1.GOOGLE : Google employees based in the same office before the pandemic could see different changes in pay if they switch to working from home permanently, with long commuters hit harder, according to a company pay calculator seen by Reuters.
It is an experiment taking place across Silicon Valley, which often sets trends for other large employers.
Facebook and Twitter also cut pay for remote employees who move to less expensive areas, while smaller companies including Reddit and Zillow have shifted to location-agnostic pay models, citing advantages when it comes to hiring, retention and diversity.
Alphabet Inc’s Google stands out in offering employees a calculator that allows them to see the effects of a move. But in practice, some remote employees, especially those who commute from long distances, could experience pay cuts without changing their address.
“Our compensation packages have always been determined by location, and we always pay at the top of the local market based on where an employee works from,” a Google spokesperson said, adding that pay will differ from city to city and state to state.
One Google employee, who asked not to be identified for fear of retaliation, typically commutes to the Seattle office from a nearby county and would likely see their pay cut by about 10% by working from home full-time, according estimates by the company’s Work Location Tool launched in June.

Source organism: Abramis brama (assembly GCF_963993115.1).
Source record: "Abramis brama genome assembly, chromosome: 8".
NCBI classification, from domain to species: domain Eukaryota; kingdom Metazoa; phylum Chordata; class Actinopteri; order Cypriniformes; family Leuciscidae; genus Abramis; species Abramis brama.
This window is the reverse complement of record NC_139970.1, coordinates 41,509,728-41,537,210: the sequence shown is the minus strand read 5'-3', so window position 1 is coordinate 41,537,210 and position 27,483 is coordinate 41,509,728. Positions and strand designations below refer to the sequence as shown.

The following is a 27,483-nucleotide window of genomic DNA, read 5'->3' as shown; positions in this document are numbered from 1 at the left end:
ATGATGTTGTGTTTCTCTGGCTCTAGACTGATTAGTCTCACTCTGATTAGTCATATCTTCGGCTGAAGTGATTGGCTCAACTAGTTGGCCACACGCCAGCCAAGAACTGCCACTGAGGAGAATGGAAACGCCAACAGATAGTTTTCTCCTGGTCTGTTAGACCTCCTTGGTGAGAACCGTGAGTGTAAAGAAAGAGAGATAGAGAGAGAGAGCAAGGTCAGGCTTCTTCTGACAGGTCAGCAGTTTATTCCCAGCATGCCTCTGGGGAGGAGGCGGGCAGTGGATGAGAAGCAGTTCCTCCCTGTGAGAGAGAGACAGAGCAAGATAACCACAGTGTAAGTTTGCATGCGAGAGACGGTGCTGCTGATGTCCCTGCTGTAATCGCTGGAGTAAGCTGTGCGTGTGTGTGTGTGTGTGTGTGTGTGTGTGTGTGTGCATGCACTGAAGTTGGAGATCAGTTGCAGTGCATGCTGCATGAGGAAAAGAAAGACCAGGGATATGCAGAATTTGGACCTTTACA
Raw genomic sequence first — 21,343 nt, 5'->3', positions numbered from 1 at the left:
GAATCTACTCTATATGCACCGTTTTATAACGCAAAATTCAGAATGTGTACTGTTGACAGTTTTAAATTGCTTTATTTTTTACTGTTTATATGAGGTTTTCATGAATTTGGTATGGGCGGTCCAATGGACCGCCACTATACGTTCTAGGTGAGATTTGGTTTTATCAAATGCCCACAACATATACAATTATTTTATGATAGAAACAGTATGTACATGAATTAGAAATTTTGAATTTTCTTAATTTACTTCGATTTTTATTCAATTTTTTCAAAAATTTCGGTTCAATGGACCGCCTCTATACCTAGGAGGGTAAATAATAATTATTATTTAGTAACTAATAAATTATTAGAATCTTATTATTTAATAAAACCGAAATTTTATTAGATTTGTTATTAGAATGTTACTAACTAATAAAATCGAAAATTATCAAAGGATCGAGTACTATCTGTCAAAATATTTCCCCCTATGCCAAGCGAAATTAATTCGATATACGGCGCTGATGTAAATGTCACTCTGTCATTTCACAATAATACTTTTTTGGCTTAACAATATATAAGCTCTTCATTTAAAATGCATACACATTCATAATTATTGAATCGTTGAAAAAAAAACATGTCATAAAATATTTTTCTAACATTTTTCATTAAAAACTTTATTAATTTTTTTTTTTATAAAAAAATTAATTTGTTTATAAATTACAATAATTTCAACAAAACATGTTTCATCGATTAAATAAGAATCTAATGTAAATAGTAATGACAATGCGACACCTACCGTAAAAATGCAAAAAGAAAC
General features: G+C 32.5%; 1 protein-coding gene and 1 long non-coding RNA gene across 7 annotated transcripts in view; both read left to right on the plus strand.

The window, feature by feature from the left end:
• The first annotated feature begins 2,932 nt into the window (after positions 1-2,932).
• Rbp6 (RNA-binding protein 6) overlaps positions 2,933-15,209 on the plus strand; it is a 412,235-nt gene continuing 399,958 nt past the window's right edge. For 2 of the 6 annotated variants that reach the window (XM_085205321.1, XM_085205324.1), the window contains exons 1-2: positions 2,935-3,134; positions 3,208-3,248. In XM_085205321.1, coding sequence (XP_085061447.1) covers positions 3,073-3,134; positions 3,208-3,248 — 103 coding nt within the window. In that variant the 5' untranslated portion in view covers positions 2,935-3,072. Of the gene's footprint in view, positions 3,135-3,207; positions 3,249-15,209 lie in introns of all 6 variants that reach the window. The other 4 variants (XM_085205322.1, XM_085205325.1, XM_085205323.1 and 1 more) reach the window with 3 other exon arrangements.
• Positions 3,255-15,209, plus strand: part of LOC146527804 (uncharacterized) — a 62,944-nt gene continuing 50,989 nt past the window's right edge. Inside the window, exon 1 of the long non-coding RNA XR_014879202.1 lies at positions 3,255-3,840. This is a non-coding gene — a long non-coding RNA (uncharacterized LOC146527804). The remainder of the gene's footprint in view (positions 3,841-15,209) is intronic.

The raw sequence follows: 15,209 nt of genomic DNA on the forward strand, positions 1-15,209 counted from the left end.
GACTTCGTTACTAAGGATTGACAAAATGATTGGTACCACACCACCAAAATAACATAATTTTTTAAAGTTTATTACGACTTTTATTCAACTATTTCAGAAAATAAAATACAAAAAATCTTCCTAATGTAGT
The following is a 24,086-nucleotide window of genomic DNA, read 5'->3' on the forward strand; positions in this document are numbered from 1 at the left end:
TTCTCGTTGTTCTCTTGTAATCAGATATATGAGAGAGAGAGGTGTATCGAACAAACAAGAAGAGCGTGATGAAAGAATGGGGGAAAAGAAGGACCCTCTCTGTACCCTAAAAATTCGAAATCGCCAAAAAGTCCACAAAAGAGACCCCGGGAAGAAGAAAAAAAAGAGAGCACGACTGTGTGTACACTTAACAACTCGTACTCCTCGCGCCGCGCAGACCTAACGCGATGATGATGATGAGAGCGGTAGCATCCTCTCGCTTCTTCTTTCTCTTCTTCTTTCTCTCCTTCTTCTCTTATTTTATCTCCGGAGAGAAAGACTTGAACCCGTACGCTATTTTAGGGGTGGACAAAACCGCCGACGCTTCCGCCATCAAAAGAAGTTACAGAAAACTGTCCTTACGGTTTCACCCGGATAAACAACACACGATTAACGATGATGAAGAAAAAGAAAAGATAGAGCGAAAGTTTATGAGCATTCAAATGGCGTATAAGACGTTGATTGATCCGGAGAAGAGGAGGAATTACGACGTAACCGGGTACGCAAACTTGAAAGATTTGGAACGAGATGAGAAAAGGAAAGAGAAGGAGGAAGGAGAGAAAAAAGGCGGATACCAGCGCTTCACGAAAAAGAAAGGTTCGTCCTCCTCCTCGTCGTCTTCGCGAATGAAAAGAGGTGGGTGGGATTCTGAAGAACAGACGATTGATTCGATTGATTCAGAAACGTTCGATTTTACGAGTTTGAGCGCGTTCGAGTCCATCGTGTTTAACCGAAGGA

2.AMAZON:- Amazon.com Inc on Tuesday said it would pay customers who suffer injuries or property damage from defective goods others sell on its U.S. platform, in a new policy that could reduce litigation.
For years, consumers have sued the world’s largest online retailer, arguing it is liable when a merchant sells bad products on Amazon.com. A woman in Pennsylvania, for instance, in 2016 sought to blame Amazon for a merchant’s retractable dog leash that blinded her eye when it snapped.
Effective Sept. 1, Amazon will pay valid claims of up to $1,000, which make up more than 80% of injury and damage cases on its platform, at no cost to sellers, and it may step in with more help if sellers are unresponsive, the company said. The policy “better protects Amazon customers and sellers,” it said.
It also announced Amazon Insurance Accelerator, a network of insurance providers that sellers can access if they choose, and an updated policy requiring more merchants to obtain product liability insurance. Amazon itself is not offering this insurance, it said.
3.BIONTECH:- BioNTech stock rose more than 9% Monday as the company said it is developing an updated version of the Covid-19 vaccine that targets the full spike protein of the Delta variant.
The company was back in black in the June quarter as its revenue soared more than 127 times. Total revenue came at 5.30 billion euro ($6.20 billion) compared to 41.7 million euro for the same quarter of 2020. Net profit was 2.78 billion euro compared to a loss of 88.3 million euro for the June quarter of 2020.
The German company and its partner in the Covid vaccine program, Pfizer, anticipate the clinical study of the updated version of their Covid vaccine to begin this month, subject to regulatory approvals. Expenses and profit from the vaccine are split equally between Pfizer and BioNTech. Pfizer was up 1%.